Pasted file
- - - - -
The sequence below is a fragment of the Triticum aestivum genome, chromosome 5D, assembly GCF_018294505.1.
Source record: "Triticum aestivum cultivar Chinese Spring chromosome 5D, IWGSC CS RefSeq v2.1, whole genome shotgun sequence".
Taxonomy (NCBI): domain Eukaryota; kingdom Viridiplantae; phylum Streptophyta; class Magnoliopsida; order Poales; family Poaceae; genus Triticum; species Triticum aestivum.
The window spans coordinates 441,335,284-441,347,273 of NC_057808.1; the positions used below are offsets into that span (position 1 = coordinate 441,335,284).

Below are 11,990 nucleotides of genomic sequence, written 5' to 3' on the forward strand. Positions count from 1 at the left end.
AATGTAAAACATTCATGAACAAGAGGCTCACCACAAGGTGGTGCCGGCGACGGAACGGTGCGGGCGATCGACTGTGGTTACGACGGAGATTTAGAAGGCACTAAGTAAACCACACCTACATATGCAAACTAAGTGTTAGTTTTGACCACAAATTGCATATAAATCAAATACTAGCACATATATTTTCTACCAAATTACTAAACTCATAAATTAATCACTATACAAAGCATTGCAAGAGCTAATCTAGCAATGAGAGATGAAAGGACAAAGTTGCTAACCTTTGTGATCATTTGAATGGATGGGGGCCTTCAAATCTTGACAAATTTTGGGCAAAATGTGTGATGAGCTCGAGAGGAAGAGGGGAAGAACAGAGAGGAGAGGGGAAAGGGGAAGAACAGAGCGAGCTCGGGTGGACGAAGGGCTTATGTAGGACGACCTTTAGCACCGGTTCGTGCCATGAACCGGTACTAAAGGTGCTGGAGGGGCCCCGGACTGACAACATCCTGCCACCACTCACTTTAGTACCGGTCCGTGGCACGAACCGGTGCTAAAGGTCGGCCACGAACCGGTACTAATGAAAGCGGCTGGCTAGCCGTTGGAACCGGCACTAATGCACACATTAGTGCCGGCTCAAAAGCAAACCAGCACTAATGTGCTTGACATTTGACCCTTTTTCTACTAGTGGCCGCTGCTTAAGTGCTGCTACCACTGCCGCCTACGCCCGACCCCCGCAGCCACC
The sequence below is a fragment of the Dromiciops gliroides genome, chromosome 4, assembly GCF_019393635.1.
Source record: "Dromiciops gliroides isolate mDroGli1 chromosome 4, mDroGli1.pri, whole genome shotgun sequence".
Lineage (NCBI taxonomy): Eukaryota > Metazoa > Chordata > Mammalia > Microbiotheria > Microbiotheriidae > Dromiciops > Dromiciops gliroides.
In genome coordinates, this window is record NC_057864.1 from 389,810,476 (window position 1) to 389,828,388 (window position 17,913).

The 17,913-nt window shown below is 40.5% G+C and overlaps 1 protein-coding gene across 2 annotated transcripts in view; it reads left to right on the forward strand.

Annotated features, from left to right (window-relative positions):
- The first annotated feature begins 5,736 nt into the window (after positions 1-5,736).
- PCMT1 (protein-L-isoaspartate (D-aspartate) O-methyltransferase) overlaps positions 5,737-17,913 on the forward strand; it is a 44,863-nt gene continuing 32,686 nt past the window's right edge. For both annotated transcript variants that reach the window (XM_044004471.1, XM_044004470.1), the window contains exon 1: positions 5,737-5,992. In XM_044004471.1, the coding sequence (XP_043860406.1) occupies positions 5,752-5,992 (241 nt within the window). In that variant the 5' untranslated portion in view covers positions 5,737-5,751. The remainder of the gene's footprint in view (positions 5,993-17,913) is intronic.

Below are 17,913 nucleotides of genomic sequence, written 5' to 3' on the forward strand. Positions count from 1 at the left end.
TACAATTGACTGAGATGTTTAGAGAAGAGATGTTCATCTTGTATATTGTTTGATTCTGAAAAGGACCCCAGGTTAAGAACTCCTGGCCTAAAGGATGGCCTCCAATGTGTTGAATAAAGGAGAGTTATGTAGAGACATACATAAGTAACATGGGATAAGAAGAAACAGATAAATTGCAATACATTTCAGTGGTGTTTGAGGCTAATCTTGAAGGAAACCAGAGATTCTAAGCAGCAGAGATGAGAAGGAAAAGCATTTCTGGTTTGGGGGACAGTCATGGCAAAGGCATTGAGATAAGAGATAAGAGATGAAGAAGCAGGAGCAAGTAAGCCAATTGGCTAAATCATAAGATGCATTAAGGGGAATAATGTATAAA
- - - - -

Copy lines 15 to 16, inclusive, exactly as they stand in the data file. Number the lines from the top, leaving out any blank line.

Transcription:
Below are 17,913 nucleotides of genomic sequence, written 5' to 3' on the forward strand. Positions count from 1 at the left end.
TACAATTGACTGAGATGTTTAGAGAAGAGATGTTCATCTTGTATATTGTTTGATTCTGAAAAGGACCCCAGGTTAAGAACTCCTGGCCTAAAGGATGGCCTCCAATGTGTTGAATAAAGGAGAGTTATGTAGAGACATACATAAGTAACATGGGATAAGAAGAAACAGATAAATTGCAATACATTTCAGTGGTGTTTGAGGCTAATCTTGAAGGAAACCAGAGATTCTAAGCAGCAGAGATGAGAAGGAAAAGCATTTCTGGTTTGGGGGACAGTCATGGCAAAGGCATTGAGATAAGAGATAAGAGATGAAGAAGCAGGAGCAAGTAAGCCAATTGGCTAAATCATAAGATGCATTAAGGGGAATAATGTATAAA